When a person is struck with – and wants to commercialise – a new idea, its constructive for them to first conduct an internet search to see if anyone else has made or done something similar. After all, any discussion of whether there is commercial value in protecting an invention requires some assessment of whether the invention is new enough to be protectable.
Patents contain information you won’t find elsewhere
It might surprise you to learn that very little of the information which is relied on by Patent Offices when they examine patent applications comes from an internet search. Instead, in some areas, over 90% of the material comes from patent publications.
The main reasons why are – 1) patents often contain more detail about a product than might be placed on a website and 2) many patents describe ideas that never went anywhere. As a result, searching in patents can give you a totally different perspective on what is out there.
For example, a technology that hasn’t gone anywhere (yet) is vacuum tube transportation. Discussion of vacuum tube transportation has recently been reinvigorated by Elon Musk’s Hyperloop project but the concept itself has been around for over a century.
So it’s not surprising that if you put the search “evacuated tube transport” into Google you’ll get a first page where Hyperloop features. However, put the same search into Google patents and you’ll find a host of patents but none owned by Hyperloop on the first page (although there are some only a few clicks away). Digging deeper from both starting points should give you a richer understanding of the technology.
What else is online patent searching good for?
One of the things you can do is research what technologies a competitor is putting energy into. Put the search: inassignee:”Hyperloop Technologies, Inc.” into Google patents and you can see that Hyperloop have been looking at things like electric motor construction, braking systems, and tube construction.
Patent searching can also identify risks to your business. If you are thinking of disrupting a market dominated by major players, it’s worth seeing if any of them have a patent position. Particularly given that more and more major players are trying to anticipate how their market might be disrupted and get in before disruptors.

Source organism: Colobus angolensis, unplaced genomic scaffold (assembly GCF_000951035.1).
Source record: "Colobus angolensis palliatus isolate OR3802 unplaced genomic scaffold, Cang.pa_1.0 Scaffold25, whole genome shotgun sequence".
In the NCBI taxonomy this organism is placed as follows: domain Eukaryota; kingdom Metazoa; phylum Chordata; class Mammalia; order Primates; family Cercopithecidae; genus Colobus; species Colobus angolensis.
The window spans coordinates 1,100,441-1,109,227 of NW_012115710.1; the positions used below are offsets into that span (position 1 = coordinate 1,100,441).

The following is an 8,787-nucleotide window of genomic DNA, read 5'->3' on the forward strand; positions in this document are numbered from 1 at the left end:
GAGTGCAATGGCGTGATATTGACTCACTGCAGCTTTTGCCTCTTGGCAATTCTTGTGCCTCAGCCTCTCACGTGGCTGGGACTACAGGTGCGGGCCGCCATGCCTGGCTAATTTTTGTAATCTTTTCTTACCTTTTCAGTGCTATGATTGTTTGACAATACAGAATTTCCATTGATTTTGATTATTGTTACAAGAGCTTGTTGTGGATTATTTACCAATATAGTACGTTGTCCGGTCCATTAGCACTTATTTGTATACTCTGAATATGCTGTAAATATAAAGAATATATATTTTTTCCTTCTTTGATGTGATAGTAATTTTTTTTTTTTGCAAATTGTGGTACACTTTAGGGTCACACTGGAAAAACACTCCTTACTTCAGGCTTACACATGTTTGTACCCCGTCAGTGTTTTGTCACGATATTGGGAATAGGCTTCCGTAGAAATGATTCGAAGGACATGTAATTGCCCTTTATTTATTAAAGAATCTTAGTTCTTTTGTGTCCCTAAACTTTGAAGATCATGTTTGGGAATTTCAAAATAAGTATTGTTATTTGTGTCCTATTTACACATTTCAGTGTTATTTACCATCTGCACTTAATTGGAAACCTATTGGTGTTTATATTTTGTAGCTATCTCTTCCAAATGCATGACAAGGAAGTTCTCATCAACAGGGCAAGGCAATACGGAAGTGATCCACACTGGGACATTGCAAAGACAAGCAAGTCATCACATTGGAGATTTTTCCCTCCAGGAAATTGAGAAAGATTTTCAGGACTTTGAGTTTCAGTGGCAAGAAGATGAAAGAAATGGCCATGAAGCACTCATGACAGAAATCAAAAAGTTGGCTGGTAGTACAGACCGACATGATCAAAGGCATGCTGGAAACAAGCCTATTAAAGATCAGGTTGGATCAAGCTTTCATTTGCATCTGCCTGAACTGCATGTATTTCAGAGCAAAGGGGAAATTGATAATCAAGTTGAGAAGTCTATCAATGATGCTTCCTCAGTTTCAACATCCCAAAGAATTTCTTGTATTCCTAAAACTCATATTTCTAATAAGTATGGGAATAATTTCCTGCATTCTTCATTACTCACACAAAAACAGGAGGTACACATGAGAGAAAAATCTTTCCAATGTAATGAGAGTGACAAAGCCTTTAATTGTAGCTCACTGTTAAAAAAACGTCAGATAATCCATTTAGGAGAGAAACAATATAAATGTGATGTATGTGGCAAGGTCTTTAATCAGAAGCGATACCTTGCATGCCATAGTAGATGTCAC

What are the limitations?
The most important limitation is that you shouldn’t draw your own conclusions as to what you can or can’t do based on your own patent search. You really need to know how to find out if a patent is in force, what part of the patent specification to look at, and how to interpret it to make this call: something best left to the experts.
You also need to know that patents aren’t published until 18 months after the first patent application filing for the invention. As a result they are always slightly out of date which is frustrating in a world that moves much faster than when the patent system was conceived. Further, the collections of patents in free databases are sometimes incomplete and not as complete as in commercial databases that patent attorneys and patent offices have access too.
So where should I search?
Google patents is useful as it allows natural language searching. It’s great for quickly trying to find out whether someone has thought of the exact same idea. There is also an advanced search option for Google patents that you can use to narrow the search which will feel familiar to people who’ve used their other advanced search options.
If you’re interested in advanced search options, I also suggest Espacenet’s advanced search: https://worldwide.espacenet.com/advancedSearch?locale=en_EP. Espacenet is provided by the European Patent Office and has a larger collection of documents than Google patents. It allows you to enter Boolean search terms (AND/OR etc), group terms using brackets, and use wild cards, all of which are tools available in commercial databases that patent attorneys use. There is also a classification search function that can help you identify patent classifications which relate to your technology. Patent classifications are helpful for excluding patents from unrelated fields that have been captured by your key words.
Others recommend http://www.freepatentsonline.com/ and https://www.lens.org . A lot of US attorneys recommend the US Patent Office search engine but the database only covers US cases and is not easy for beginners to use because you have to search granted patents and publications of patent applications separately.
About the author
Nick Mountford is Principal at Griffith Hack, an intellectual property law firm with offices in Melbourne, Sydney, Perth and Brisbane.